Before, Wireframes, Final UIs: "Manage Passes" screens

What changed?
Both "Manage Passes" and  "Manage Door" pages has consistent patterns.

The user starts pass sharing wizard through "Create Pass" floating action button on the "Manage Passes" page.
App Features (Before/After)
Features were improved based on new information architecture.
  • Open Door & Share a Pass
  • Manage Doors 
  • Install a Door
  • Manage Accounts
  • Manage Passes
  • Open Door
  • Manage Doors & Install a Door (improved)
  • Manage Place & Account (new)
  • Manage Passes & Share a Pass (improved)
  • Manage People (new)
Next steps
The next steps are to gather customer feedback by implementing analysis and tracking tools to the app, follow app store reviews, and interview with the customers for validating the design and improving the user experience.

Goal #4

Increase ease of use of the "Share a Pass" feature and reduce errors .

Photo by NordWood Themes on Unsplash.
Pain Point
Most of the customers find pass sharing feature complicated and are not sure if they could successfully shared a pass.
User & Business Goals
Co-living or co-working spaces can share and manage access to any door through the website or app. So, guests or employees can access any door with a smartphone for a restricted time period. The user's goal was to intuitively share access throughout the app to a door for a restricted time period; the business goal was to reduce customer frustration moreover adding the value of the user-friendliness of the products in sales and marketing.
Challenge
As I mentioned above, an owner of a house can share access to his/her home, or an office manager can share access to the employees through the mobile app or desktop website. It has many steps, includes many customer inputs, and complicated time restrictions. We collaborated closely with back-end and app teams. The legacy app had many unfamiliar terms, inconsistent interaction patterns, and visual design.

Task Diagram for "Share a pass" feature

User Flow: "Share a pass" screens

Wireframes: "Share a pass" screens

Final UIs: "Share a pass" screens

UIs were designed in collaboration with external UI designers.
Implementation
  • I defined technical requirements for sharing a pass in collaboration with the React Native development team.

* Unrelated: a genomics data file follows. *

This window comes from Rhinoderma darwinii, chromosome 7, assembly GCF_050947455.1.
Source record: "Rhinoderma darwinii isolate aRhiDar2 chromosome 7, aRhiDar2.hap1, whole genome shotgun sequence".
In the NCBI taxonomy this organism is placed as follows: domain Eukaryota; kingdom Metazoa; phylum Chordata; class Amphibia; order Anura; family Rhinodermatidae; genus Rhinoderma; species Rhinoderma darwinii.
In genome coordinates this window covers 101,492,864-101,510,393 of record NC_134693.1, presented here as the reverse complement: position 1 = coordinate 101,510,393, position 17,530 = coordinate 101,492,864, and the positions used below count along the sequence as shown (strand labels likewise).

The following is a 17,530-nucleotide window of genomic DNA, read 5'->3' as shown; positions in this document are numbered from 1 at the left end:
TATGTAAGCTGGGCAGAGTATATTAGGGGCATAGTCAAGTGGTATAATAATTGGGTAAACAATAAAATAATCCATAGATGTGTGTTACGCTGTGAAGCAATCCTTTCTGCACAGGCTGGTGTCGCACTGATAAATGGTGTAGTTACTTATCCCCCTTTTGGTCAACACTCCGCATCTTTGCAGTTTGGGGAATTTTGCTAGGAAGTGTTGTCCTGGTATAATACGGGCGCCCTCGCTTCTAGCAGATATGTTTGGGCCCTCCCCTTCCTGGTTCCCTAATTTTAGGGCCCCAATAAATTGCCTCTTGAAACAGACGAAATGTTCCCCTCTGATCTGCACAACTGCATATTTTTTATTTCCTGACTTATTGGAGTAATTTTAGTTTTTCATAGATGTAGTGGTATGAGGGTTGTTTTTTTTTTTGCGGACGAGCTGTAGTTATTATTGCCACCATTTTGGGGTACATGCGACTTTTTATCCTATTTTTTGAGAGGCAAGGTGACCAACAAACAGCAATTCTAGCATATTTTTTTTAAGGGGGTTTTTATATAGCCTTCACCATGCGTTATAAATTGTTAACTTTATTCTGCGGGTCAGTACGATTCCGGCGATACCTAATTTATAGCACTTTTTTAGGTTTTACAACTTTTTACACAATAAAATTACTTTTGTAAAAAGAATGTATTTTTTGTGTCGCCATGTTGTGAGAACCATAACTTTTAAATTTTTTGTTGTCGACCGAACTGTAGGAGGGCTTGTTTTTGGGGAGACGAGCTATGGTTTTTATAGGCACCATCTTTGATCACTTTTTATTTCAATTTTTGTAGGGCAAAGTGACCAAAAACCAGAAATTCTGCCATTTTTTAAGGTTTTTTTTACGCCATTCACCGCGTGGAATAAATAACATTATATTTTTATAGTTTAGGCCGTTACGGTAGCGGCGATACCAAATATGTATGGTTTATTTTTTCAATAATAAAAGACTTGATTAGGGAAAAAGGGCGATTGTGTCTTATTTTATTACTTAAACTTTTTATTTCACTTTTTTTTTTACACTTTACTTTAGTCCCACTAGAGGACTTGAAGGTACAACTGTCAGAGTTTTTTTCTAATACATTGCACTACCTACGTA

• I gathered the most common time restrictions in collaboration with the Sales and Management team. So, I used them as a quick access feature and a base while the user is defining the time restrictions.
  • I reduced technical terms while improving the information architecture as I mentioned on the section below:Improve the Information Architecture (IA)

Goal #5

Conduct a Design Sprint to discover design solutions for the "Open in Office Mode" feature.

Photo by NordWood Themes on Unsplash.
Pain Point
After the L700 or Wallreaders are installed upon any door, the doors stay locked. Every time somebody wants to enter a place, they must use a pass(digital key) to open the door. On the other hand, other products on the market, such as the RFID cards, which many companies use at their offices, provide a feature to leave the door unlocked whenever the user wants. For example, when a guest or employee holds the RFID card longer on the electrical sensor, the door stays unlocked. So, employees or guests don't have to use the pass every time they want to enter the kitchen, common areas, or waiting rooms

The Sales team got feedback from customers, and I observed during one of my site visit that co-working spaces need to leave some doors open during the day. For example, one of our customers put a holder upon the doorway. So, the door is left ajar, and the receptionist doesn't have to open the door when a guest or postman arrives. They found a solution by themselves, but providing a lasting solution is vital for them!
User & Business Goals
The user's goal was to leave some of the entrances (main entrance, kitchen, etc.) ajar at any time they wish; the business goal was to fulfill the customer needs.